Neuroma

SYMPTOMS:

  • Pain in the ball of the foot
  • Numbness or tingling
  • Burning

SOLUTIONS:

Orthotics are prescribed to lift and separate the metatarsals to prevent the nerve impingement.

Plantar Fasciitis

Plantar Fasciitis

DESCRIPTION:

When your first few steps out of bed in the morning cause severe pain in the heel of your foot, you may have plantar fasciitis (fashee-EYE-tiss). It’s an overuse injury affecting the sole or flexor surface (plantar) of the foot. A diagnosis of plantar fasciitis means you have inflamed the tough, fibrous band of tissue (fascia) connecting your heel bone to the base of your toes.

You’re more likely to get the condition if you’re a woman, if you’re overweight, or if you have a job that requires a lot of walking or standing on hard surfaces. You’re also at risk if you walk or run for exercise, especially if you have tight calf muscles that limit how far you can flex your ankles. People with very flat feet or very high arches are also more prone to plantar fasciitis.

The condition starts gradually with mild pain at the heel bone often referred to as a stone bruise. You’re more likely to feel it after (not during) exercise. The pain classically occurs again after arising from a midday lunch break.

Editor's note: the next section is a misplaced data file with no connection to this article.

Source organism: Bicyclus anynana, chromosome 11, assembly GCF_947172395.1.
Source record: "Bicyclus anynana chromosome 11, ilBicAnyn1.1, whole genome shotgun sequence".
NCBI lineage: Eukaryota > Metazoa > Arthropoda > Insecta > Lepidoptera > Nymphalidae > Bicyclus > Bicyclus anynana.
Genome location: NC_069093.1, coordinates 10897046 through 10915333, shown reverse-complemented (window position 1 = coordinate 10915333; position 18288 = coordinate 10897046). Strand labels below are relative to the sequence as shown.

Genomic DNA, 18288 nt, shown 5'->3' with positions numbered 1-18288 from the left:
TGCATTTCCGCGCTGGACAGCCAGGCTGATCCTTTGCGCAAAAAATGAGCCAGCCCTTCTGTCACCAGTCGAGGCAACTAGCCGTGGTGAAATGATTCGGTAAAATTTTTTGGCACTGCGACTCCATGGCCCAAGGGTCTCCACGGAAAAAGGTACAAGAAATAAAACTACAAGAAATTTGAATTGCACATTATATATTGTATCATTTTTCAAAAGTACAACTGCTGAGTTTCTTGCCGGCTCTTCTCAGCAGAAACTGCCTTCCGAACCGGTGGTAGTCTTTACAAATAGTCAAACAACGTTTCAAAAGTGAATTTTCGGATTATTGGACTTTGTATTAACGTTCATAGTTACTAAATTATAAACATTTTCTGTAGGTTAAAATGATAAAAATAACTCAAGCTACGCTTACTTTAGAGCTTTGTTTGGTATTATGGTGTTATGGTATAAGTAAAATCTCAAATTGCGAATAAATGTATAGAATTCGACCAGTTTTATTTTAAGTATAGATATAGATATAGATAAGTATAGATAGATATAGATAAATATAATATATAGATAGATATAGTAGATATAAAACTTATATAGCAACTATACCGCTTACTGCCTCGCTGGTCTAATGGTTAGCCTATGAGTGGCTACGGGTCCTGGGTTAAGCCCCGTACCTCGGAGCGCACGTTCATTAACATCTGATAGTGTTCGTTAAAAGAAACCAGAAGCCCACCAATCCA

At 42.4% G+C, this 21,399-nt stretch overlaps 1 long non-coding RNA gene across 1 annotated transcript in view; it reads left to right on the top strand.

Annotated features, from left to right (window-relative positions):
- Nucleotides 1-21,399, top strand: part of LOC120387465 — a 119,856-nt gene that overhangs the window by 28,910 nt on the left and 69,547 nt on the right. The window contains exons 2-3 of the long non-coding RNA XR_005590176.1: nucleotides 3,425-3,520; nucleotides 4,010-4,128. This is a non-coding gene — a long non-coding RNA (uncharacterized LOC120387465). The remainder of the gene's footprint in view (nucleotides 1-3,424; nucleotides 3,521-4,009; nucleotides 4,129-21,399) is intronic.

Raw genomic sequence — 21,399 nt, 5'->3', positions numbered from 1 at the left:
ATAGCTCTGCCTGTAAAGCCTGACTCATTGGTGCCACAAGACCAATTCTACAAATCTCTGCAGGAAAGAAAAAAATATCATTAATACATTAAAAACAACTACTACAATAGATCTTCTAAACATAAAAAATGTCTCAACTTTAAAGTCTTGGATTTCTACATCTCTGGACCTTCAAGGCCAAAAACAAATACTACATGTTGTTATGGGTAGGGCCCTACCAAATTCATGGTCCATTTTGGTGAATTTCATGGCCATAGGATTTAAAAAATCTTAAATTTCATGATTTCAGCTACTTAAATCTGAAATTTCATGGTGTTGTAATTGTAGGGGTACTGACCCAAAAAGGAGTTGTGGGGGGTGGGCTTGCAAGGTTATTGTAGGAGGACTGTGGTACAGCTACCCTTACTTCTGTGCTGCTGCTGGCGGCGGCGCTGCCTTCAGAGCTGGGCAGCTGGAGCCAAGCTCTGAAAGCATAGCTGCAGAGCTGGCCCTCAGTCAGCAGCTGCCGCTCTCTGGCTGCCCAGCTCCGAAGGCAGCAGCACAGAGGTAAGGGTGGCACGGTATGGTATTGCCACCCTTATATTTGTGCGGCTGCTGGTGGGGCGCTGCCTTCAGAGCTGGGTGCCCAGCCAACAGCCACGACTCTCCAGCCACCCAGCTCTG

If you don’t treat plantar fasciitis, it may become a chronic condition. You may not be able to keep up your level of activity and you may also develop symptoms of foot, knee, hip and back problems because of the way plantar fasciitis changes the way you walk.

HELP:

Rest is the first treatment for plantar fasciitis. Try to keep weight off your foot until the inflammation goes away. You can also apply ice to the sore area for 20 minutes three or four times a day to relieve your symptoms. Often a doctor will prescribe nonsteroidal anti-inflammatory medication such as ibuprofen. A program of home exercises to stretch your Achilles tendon and plantar fascia are the mainstay of treating the condition and lessening the chance of recurrence.

People with Plantar Fasciitis should never go bare foot even around the house. When a person with this condition gets out of the bed in the morning the first few steps are very painful. This is because the Plantar Fascia is stretched with out proper support while stepping barefoot out of bed. This aggravation each morning will reduce or eliminate any chance of healing.

It is highly recommended that a person steps out of bed straight into shoes, sandals, or slippers with adequate support so the fascia tissue is not strained. If a person experiences pain out of bed in the morning then there is not enough support in the arch. Once a person is ready for their every day shoes or work shoes it is important they have equal or more support in the arch.